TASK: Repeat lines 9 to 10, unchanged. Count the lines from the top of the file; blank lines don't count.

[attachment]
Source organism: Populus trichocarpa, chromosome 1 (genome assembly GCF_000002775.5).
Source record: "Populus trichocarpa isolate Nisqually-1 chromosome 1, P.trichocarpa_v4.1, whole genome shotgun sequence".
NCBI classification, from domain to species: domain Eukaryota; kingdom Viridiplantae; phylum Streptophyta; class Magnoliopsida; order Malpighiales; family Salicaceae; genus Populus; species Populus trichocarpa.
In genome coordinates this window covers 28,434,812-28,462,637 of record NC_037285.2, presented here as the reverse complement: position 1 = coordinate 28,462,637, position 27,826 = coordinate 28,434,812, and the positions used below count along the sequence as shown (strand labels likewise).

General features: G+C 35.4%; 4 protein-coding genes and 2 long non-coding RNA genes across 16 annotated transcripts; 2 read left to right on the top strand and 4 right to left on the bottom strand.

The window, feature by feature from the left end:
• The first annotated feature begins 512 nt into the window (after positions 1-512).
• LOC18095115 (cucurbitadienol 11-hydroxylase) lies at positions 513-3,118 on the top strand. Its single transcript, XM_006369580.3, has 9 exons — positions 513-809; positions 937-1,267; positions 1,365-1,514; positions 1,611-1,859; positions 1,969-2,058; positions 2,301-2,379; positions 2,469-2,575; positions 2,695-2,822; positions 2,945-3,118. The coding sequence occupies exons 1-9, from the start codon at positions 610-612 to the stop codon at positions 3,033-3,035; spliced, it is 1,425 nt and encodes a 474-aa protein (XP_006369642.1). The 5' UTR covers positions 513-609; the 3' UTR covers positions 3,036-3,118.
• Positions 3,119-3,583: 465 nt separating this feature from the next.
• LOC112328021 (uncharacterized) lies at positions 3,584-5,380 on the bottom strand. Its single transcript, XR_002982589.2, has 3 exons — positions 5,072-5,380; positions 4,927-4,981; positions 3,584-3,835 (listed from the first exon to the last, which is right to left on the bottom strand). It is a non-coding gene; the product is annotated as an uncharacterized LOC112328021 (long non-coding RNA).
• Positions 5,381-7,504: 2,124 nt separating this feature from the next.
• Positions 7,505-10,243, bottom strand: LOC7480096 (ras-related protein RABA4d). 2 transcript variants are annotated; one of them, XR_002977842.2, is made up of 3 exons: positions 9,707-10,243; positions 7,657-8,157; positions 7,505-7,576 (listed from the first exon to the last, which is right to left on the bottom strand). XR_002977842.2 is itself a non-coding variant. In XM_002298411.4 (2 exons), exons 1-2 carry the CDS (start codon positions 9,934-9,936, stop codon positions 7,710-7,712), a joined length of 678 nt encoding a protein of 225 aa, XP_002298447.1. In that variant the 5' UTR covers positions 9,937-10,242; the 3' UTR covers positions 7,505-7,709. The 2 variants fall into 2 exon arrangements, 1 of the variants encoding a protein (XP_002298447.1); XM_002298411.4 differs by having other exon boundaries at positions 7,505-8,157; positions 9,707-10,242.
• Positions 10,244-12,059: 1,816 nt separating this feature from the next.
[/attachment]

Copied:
• Positions 3,119-3,583: 465 nt separating this feature from the next.
• LOC112328021 (uncharacterized) lies at positions 3,584-5,380 on the bottom strand. Its single transcript, XR_002982589.2, has 3 exons — positions 5,072-5,380; positions 4,927-4,981; positions 3,584-3,835 (listed from the first exon to the last, which is right to left on the bottom strand). It is a non-coding gene; the product is annotated as an uncharacterized LOC112328021 (long non-coding RNA).